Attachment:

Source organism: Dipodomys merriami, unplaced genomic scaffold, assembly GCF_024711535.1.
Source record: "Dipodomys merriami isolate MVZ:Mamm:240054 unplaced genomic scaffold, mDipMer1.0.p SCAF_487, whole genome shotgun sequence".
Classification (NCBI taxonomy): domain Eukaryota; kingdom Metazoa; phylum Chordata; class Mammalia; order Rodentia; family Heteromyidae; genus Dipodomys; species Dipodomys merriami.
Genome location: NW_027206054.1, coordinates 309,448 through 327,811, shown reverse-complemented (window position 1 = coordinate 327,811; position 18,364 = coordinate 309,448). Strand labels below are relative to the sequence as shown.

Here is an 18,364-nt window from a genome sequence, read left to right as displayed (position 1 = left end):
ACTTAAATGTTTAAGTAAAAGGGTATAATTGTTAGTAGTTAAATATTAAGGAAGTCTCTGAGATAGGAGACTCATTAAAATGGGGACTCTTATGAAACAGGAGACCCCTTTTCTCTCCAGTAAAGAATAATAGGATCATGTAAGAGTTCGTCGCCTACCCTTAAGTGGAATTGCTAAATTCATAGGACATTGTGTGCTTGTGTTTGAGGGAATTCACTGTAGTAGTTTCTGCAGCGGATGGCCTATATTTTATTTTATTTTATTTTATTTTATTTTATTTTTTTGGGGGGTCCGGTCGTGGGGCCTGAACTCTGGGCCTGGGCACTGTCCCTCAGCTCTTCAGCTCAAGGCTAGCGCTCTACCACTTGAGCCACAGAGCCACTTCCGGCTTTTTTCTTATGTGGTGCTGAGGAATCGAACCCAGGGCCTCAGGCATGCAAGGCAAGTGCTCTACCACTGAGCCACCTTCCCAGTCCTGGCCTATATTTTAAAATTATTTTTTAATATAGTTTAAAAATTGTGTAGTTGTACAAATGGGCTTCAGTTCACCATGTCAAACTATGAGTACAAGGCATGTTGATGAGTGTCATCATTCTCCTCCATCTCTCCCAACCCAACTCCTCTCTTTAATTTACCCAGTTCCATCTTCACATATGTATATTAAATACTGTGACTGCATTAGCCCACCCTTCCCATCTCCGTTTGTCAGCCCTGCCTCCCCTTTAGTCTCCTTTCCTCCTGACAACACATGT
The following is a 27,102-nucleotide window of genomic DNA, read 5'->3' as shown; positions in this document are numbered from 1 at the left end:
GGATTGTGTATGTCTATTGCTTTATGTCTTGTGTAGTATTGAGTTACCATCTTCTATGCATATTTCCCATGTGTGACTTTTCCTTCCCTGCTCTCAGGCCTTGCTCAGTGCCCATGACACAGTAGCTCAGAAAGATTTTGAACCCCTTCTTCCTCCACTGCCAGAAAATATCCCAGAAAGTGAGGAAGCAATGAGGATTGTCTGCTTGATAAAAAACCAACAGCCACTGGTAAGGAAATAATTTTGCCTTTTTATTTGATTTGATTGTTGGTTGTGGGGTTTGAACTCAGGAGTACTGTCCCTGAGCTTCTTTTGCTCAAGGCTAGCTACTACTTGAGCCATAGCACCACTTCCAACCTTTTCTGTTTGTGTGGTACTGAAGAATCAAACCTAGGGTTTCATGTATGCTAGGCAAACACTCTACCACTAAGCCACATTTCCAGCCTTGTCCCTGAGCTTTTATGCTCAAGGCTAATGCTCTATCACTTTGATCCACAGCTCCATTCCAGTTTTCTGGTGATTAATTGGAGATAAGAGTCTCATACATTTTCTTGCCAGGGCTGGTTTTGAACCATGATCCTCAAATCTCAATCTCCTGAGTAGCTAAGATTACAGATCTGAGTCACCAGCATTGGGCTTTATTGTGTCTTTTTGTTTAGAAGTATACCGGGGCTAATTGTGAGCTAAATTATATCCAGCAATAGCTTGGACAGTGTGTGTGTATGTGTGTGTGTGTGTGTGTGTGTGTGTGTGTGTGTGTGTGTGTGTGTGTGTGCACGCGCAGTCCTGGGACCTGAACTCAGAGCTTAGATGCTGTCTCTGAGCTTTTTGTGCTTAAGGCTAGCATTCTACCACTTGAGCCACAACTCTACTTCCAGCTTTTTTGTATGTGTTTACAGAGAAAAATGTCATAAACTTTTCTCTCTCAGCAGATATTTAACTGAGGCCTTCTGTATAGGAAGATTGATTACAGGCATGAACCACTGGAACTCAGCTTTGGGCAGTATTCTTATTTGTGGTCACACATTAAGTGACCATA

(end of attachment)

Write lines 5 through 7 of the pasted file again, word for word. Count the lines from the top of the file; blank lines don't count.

Here is an 18,364-nt window from a genome sequence, read left to right as displayed (position 1 = left end):
ACTTAAATGTTTAAGTAAAAGGGTATAATTGTTAGTAGTTAAATATTAAGGAAGTCTCTGAGATAGGAGACTCATTAAAATGGGGACTCTTATGAAACAGGAGACCCCTTTTCTCTCCAGTAAAGAATAATAGGATCATGTAAGAGTTCGTCGCCTACCCTTAAGTGGAATTGCTAAATTCATAGGACATTGTGTGCTTGTGTTTGAGGGAATTCACTGTAGTAGTTTCTGCAGCGGATGGCCTATATTTTATTTTATTTTATTTTATTTTATTTTATTTTTTTGGGGGGTCCGGTCGTGGGGCCTGAACTCTGGGCCTGGGCACTGTCCCTCAGCTCTTCAGCTCAAGGCTAGCGCTCTACCACTTGAGCCACAGAGCCACTTCCGGCTTTTTTCTTATGTGGTGCTGAGGAATCGAACCCAGGGCCTCAGGCATGCAAGGCAAGTGCTCTACCACTGAGCCACCTTCCCAGTCCTGGCCTATATTTTAAAATTATTTTTTAATATAGTTTAAAAATTGTGTAGTTGTACAAATGGGCTTCAGTTCACCATGTCAAACTATGAGTACAAGGCATGTTGATGAGTGTCATCATTCTCCTCCATCTCTCCCAACCCAACTCCTCTCTTTAATTTACCCAGTTCCATCTTCACATATGTATATTAAATACTGTGACTGCATTAGCCCACCCTTCCCATCTCCGTTTGTCAGCCCTGCCTCCCCTTTAGTCTCCTTTCCTCCTGACAACACATGT
The following is a 27,102-nucleotide window of genomic DNA, read 5'->3' as shown; positions in this document are numbered from 1 at the left end: